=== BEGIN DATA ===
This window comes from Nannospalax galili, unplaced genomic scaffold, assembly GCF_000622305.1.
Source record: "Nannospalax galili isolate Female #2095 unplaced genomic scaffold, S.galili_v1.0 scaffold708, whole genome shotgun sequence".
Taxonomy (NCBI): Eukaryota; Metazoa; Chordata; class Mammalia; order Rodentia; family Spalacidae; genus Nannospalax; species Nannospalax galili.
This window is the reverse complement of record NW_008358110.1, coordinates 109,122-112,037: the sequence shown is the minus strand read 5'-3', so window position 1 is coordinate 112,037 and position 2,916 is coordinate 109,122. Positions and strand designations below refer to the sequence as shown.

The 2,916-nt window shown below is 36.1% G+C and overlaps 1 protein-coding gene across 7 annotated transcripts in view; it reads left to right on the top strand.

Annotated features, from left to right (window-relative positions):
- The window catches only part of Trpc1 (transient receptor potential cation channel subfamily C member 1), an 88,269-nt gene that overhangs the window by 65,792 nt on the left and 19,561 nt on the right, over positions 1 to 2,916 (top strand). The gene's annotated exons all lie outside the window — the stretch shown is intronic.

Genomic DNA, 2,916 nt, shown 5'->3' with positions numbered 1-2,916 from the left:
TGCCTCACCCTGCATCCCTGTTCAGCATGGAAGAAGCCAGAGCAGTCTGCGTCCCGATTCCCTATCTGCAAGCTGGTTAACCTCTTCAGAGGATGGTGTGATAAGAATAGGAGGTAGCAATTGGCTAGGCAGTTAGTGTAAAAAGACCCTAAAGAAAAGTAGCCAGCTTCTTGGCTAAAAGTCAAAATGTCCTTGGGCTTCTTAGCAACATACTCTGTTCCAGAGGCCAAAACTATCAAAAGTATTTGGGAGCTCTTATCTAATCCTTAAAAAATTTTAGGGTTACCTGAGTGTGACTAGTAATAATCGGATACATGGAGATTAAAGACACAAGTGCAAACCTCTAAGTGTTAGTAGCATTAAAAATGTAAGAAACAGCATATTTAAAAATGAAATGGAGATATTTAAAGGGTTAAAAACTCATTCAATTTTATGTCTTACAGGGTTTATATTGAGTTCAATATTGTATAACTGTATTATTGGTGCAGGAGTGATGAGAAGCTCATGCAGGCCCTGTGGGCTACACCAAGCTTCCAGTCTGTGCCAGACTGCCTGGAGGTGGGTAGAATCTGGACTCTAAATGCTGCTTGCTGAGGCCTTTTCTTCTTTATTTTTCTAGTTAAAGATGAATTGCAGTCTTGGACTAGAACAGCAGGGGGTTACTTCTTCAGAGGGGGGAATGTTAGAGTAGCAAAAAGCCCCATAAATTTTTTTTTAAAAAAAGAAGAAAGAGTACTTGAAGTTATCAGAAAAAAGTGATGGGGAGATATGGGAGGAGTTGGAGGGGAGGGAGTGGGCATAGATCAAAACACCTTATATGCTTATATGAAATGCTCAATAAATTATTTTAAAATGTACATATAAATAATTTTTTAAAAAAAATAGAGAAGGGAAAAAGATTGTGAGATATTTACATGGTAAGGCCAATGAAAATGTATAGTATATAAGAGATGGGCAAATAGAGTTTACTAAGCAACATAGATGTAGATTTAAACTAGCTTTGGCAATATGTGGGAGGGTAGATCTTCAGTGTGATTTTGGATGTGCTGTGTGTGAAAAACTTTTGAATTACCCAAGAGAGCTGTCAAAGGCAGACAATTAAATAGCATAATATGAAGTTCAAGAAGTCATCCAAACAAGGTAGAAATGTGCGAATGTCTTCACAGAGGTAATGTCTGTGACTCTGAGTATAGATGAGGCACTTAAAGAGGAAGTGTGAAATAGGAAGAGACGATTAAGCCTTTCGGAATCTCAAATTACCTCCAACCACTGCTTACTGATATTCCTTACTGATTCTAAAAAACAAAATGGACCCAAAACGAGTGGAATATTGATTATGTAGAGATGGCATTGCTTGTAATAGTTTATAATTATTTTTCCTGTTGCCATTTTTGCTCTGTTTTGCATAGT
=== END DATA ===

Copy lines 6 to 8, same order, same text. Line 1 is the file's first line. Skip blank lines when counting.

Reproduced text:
Annotated features, from left to right (window-relative positions):
- The window catches only part of Trpc1 (transient receptor potential cation channel subfamily C member 1), an 88,269-nt gene that overhangs the window by 65,792 nt on the left and 19,561 nt on the right, over positions 1 to 2,916 (top strand). The gene's annotated exons all lie outside the window — the stretch shown is intronic.

Genomic DNA, 2,916 nt, shown 5'->3' with positions numbered 1-2,916 from the left: